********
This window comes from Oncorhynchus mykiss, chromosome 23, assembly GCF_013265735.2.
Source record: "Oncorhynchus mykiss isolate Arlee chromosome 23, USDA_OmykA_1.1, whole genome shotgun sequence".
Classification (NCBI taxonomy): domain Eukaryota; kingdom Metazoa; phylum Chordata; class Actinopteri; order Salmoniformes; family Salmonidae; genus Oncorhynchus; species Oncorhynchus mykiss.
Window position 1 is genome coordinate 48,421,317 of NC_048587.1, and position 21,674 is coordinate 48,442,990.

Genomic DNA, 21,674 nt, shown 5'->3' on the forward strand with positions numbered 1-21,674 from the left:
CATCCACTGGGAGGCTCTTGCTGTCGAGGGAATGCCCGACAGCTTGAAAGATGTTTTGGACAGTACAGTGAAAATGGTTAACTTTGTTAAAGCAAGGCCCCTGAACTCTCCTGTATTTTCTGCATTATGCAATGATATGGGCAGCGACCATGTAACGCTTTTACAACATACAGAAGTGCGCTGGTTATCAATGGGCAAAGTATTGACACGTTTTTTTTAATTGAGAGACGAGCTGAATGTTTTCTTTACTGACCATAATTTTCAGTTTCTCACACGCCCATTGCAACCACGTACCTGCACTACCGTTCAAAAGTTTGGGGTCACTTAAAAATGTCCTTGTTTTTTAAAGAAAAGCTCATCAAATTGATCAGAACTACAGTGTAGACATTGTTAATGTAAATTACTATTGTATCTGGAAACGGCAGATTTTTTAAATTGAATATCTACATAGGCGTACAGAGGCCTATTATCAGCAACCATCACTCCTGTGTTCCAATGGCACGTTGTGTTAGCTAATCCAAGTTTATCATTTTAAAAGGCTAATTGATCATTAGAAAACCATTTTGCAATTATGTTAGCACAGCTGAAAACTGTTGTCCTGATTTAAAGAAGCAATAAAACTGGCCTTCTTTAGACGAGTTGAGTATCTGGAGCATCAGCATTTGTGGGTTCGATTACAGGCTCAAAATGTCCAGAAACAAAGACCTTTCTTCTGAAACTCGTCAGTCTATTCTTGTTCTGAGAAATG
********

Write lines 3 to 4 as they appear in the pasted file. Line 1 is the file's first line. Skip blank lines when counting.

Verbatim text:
Classification (NCBI taxonomy): domain Eukaryota; kingdom Metazoa; phylum Chordata; class Actinopteri; order Salmoniformes; family Salmonidae; genus Oncorhynchus; species Oncorhynchus mykiss.
Window position 1 is genome coordinate 48,421,317 of NC_048587.1, and position 21,674 is coordinate 48,442,990.